"The advantage of this sector is its dynamism and the variety of applications for which space technology can be used," he said pointing towards his company's engagement with banks, financial institutions and insurers, who depend on SatSure's solutions to assess credit risk for sectors like agriculture and oil and gas.
These space geeks are, however, in no mood to halt due to paucity of funding. They believe its a temporary setback and the mindset is changing slowly. "Things are changing now. It's better than what it used to be say five years ago," said Divyanshu Poddar, an ex-ISRO employee who founded Rocketeers, which provides skill development and training for space-related projects. "The space sector just needs that turning point like the IT industry or the telecommunications sector, where opportunities were created by the government for larger private sector participation."
While it may take years to churn out a SpaceX or Blue Origin from India, most of these entrepreneurs believe that India's private space race has just begun and the start-up community needs to move beyond aping western ideas.
"If you are in the science and technology sector, there is little or no scope for copying. You need to constantly innovate and culminate that idea into a viable business model," said Raghav Sharma of Xovian Technologies, which provides low cost sustainable solutions in satellite fabrication.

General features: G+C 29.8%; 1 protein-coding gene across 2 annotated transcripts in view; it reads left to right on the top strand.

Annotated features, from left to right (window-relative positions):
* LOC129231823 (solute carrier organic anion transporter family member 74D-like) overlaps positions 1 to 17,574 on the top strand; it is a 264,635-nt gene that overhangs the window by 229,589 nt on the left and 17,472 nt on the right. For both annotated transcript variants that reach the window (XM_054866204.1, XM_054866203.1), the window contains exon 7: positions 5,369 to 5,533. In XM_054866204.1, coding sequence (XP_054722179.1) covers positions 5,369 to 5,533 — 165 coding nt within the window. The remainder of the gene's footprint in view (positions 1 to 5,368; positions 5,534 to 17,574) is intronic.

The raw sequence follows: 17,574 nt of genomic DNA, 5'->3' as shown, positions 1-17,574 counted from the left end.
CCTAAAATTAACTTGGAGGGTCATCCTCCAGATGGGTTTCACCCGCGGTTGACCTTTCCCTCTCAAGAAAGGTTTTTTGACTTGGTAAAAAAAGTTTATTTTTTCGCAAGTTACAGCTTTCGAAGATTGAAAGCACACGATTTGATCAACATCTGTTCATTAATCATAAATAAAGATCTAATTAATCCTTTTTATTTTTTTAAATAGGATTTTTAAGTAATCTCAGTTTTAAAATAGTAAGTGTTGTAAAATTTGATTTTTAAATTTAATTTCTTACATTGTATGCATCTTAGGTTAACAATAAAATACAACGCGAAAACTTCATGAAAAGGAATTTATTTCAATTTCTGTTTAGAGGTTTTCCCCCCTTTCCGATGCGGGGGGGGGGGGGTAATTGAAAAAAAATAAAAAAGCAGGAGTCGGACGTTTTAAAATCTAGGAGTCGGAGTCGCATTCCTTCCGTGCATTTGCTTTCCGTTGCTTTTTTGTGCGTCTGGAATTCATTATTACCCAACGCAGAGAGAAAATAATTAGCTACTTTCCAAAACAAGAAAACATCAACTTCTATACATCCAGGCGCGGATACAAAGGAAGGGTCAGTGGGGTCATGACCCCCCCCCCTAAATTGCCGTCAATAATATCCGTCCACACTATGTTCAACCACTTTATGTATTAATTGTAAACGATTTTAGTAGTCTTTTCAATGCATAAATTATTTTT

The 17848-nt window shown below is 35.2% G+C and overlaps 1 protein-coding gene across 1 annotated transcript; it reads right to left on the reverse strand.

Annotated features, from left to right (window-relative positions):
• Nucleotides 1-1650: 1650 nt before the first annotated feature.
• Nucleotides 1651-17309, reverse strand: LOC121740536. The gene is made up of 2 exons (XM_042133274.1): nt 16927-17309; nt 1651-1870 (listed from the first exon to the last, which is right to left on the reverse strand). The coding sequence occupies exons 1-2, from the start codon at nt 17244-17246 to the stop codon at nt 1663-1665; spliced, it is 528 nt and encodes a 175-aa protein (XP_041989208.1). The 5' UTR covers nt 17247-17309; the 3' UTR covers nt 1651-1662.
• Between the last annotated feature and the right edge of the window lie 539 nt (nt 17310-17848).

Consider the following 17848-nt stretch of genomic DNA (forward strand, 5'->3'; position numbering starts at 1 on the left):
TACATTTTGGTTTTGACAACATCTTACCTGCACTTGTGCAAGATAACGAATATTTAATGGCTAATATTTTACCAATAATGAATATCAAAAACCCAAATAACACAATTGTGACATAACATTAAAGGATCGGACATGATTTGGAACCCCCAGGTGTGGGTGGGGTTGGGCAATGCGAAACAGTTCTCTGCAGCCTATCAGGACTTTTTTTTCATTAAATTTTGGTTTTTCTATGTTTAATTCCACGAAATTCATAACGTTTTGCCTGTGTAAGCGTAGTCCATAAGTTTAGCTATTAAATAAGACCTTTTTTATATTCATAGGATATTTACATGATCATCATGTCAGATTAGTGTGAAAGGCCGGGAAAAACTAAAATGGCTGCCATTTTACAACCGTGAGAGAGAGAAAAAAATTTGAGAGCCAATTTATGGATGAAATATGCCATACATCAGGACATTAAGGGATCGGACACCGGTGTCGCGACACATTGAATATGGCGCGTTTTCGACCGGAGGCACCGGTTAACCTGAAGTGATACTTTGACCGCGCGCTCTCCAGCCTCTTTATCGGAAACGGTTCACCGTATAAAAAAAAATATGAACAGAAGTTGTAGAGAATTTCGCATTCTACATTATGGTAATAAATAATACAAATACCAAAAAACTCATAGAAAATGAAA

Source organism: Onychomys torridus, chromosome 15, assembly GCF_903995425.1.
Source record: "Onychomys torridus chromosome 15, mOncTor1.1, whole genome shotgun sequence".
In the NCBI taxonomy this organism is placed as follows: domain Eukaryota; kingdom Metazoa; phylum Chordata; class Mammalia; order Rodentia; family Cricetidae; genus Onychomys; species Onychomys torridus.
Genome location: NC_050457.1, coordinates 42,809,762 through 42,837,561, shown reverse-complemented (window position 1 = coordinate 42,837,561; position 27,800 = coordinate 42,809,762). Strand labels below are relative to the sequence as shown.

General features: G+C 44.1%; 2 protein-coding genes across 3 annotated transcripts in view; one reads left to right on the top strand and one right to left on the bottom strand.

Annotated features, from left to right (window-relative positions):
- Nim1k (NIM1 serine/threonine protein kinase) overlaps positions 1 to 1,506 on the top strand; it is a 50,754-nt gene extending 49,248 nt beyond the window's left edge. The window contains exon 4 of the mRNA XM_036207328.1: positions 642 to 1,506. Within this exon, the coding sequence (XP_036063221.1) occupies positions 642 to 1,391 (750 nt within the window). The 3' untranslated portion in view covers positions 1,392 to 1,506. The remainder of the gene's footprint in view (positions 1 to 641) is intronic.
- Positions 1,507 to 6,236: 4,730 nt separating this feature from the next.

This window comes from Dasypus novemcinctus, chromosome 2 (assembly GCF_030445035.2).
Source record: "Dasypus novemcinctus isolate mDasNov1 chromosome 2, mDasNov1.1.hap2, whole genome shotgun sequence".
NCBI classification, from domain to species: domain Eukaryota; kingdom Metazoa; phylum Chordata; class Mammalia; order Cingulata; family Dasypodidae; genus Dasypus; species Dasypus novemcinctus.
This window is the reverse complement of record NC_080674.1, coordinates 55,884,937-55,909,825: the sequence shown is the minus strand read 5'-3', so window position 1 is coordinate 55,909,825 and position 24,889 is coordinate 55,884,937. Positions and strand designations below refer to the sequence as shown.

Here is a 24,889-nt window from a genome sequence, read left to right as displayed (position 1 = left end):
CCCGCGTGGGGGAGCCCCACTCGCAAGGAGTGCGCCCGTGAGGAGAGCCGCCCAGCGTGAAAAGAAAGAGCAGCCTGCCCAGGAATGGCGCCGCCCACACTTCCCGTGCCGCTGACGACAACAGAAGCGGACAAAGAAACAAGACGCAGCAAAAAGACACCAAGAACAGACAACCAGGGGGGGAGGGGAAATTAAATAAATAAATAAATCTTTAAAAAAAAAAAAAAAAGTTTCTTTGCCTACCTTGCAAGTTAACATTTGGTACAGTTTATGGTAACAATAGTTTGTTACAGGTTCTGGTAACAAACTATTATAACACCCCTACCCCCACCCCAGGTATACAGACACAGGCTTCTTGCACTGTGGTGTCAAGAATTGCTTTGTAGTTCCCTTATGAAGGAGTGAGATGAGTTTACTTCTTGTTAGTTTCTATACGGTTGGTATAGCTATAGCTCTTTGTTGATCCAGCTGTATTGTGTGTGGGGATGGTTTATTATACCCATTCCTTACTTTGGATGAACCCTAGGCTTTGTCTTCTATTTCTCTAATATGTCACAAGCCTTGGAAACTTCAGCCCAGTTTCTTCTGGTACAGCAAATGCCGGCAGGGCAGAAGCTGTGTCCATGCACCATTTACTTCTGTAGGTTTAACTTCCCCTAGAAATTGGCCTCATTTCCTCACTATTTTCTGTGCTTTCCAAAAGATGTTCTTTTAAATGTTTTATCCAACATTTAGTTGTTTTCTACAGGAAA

"Learning and horning your skills in an academic-intensive sector like this is important. However, more important is to successfully bootstrap yours venture before you seek funding," he added.
Can the next Elon Musk produce a SpaceX from India? "Absolutely, in the next 15-20 years I see something like that happen, but before that we as a nation, have to first deregulate and privatise our government-controlled space programs. We have to embrace entrepreneurs who are trying to disrupt the government controlled space industry," said Mohanty concluding, "We are just about to start our journey to the space."
(This article was first published in the September 2017 issue of Entrepreneur Magazine. To subscribe, click here)